Team Hillary: We’re feeling pretty vindicated by Trump’s first month, you know
posted at 10:01 pm on February 16, 2017 by Ed Morrissey
It may be “vindicating” to see a media avalanche on the woes of a president you tried to defeat, but it’s also problematic. What, exactly, does it say about your candidate? And yet, NBC News reported last night that Hillary Clinton and her campaign team want everyone to know they’re laughing about Donald Trump’s controversial and chaotic start, while claiming vindication for their campaign:
Hillary Clinton and her supporters are laughing to keep from crying.
After an election in which Donald Trump led chants of “Lock her up!” over Clinton’s handling of classified material and public transparency and branded her “the most corrupt candidate ever” over ethics conflicts, President Trump’s White House is now under bipartisan fire for multiple stories that Democrats argue outstrip any of their 2016 nominee’s alleged transgressions. …
In interviews with NBC, several veterans of the Clinton campaigned stressed that there’s a point behind the pile-on: Building momentum for investigations into the Trump administration, especially over potential ties with Russia during the campaign.
That may certainly be one point, and one that’s already happening at the FBI even without Team Hillary prodding. So far, though, the probe hasn’t actually found anything actionable — no coordination, and in Michael Flynn’s case, apparently no deception when being interviewed by FBI agents. Both Republicans and Democrats have called for investigations into the Flynn case, but the GOP mainly wants to look into the leaks and whether outside political operatives have influenced the intelligence community.
That might not help with Team Hillary’s sense of vindication, but it certainly will help Republicans. Paul Ryan told a press conference that the leaks are compromising national security, and he wants an end to them:
— CBS News (@CBSNews) February 16, 2017
Does Team Hillary have another point in engaging media and pointing out the foibles of the man who beat them in November? It certainly gives some hint that they see a path to Hillary’s return to presidential politics, and want to position her as her own heir presumptive in the Democratic Party. In my column for The Week, I argue that the last thing Democrats need is the hair of the dog that bit them — twice:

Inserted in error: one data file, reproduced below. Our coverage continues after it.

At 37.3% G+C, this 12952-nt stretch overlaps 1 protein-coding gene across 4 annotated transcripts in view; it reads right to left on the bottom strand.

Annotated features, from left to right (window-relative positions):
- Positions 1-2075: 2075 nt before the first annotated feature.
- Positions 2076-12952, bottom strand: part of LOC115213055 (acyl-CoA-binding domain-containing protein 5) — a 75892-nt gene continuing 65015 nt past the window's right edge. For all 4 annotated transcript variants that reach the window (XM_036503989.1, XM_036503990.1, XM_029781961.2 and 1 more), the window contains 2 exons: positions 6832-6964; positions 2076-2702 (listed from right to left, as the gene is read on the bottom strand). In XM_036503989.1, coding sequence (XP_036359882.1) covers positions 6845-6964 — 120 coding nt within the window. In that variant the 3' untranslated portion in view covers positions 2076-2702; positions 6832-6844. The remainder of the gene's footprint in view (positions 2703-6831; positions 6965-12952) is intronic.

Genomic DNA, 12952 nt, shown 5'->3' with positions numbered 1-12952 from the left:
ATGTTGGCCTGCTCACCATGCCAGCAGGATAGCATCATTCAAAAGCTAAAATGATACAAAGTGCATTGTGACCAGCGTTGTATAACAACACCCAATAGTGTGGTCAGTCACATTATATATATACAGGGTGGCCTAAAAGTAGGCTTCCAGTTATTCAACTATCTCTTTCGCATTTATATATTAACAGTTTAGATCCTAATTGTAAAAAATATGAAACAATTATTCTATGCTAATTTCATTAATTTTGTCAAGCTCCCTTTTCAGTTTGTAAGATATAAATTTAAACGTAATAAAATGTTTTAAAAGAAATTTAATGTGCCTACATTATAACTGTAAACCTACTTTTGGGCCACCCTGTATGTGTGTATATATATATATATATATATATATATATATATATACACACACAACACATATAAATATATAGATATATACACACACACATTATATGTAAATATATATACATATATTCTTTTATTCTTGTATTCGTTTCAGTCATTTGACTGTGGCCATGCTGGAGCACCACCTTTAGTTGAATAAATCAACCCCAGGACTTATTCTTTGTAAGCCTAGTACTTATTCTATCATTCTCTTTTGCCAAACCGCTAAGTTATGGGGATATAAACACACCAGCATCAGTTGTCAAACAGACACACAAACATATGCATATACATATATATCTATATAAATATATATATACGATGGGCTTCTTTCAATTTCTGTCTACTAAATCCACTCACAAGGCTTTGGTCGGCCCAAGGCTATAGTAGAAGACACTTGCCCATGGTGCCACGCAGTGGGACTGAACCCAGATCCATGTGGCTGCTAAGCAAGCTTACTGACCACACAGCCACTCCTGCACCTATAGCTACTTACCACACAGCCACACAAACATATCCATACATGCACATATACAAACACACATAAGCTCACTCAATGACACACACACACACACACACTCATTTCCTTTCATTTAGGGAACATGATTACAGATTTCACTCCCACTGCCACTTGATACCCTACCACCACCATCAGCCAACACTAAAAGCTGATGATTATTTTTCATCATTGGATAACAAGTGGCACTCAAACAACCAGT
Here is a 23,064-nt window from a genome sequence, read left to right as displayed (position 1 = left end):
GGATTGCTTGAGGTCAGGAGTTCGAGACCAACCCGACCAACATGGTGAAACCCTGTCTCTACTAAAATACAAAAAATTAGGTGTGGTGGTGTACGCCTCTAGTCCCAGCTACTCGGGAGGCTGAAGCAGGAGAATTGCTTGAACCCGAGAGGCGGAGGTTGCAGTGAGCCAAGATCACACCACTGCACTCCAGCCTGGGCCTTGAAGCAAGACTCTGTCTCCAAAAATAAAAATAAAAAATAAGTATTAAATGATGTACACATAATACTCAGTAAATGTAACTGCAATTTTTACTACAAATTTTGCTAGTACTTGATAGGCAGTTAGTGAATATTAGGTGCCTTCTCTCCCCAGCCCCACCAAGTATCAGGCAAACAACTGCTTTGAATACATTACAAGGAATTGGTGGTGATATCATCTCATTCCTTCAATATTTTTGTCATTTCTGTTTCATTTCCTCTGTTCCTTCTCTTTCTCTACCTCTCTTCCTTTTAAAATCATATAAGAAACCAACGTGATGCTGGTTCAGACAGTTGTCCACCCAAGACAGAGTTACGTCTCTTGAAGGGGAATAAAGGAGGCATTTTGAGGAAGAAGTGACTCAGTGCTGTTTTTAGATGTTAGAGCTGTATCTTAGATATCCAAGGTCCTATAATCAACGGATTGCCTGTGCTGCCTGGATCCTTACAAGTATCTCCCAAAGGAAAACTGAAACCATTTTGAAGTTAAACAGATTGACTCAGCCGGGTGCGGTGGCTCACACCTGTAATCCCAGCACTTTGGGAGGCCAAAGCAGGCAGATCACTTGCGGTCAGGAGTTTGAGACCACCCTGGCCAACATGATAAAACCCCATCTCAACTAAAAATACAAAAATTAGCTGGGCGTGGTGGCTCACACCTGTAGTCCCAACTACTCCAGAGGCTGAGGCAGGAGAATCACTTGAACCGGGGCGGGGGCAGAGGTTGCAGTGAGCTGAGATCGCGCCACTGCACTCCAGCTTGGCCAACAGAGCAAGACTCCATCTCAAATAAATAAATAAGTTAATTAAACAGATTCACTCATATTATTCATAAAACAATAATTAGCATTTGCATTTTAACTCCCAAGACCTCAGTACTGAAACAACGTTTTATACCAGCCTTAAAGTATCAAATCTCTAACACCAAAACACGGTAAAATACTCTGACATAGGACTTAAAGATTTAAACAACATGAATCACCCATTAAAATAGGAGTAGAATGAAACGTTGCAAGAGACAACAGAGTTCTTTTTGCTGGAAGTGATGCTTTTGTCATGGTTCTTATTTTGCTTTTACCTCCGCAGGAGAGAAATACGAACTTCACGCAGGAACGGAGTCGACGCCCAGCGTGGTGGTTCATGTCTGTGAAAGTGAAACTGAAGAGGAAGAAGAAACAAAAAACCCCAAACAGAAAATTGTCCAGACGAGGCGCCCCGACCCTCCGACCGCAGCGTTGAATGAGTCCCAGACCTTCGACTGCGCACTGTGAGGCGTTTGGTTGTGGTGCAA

There is no way they concluded in their autopsy that the best option would be to exhume the body. Donald Trump won the election by connecting with Rust Belt voters. Hillary Clinton almost willfully ignored them. She never set foot in Wisconsin during the general election and almost purposefully neglected Michigan and Pennsylvania while throwing resources into Arizona and Georgia. Her campaign ignored the model perfected by Barack Obama and wound up adopting the same top-down, national messaging model that lost Mitt Romney the election in 2012.
An almost relentless focus on identity politics, especially on Clinton’s status as the first woman to get a major-party presidential nomination, fell utterly flat. Clinton only scored slightly better (54/41) among women than Obama in 2012 (55/44), and did worse among men (41/52) than Obama (45/52). As Jim Webb told NBC’s Chuck Todd on Meet the Press this weekend, Clinton and Democrats “lost a key part of their base” with this obsession over identity politics.
That turned out to be true across the board. Not only did this campaign messaging fail to lift Clinton to victory despite initial Electoral College advantages, it also failed to deliver the expected return of Senate control to Democrats. Republicans had to defend 13 more seats than Democrats in 2016, and the loss of just five of those seats would have shifted power. Instead, Democrats only flipped two seats, losing in two races where popular retired Senate Democrats vied for their old seats (in Wisconsin and Indiana). Democrats overwhelmingly lost the House again, and continued to lose seats in state legislatures, too.
American voters have made up their minds about Hillary Clinton. They don’t want her to be president. So if Democrats want to learn a lesson with their autopsy, here’s the first: Bury the dead. That’s the only way you can figure out how to rejoin the living.
Don’t expect Hillary or her apologists to just fade into the sunset. At some point, Democrats will have to head off a hat trick of failure by finding a candidate who can actually relate to voters outside their coastal, urban/academic cloister.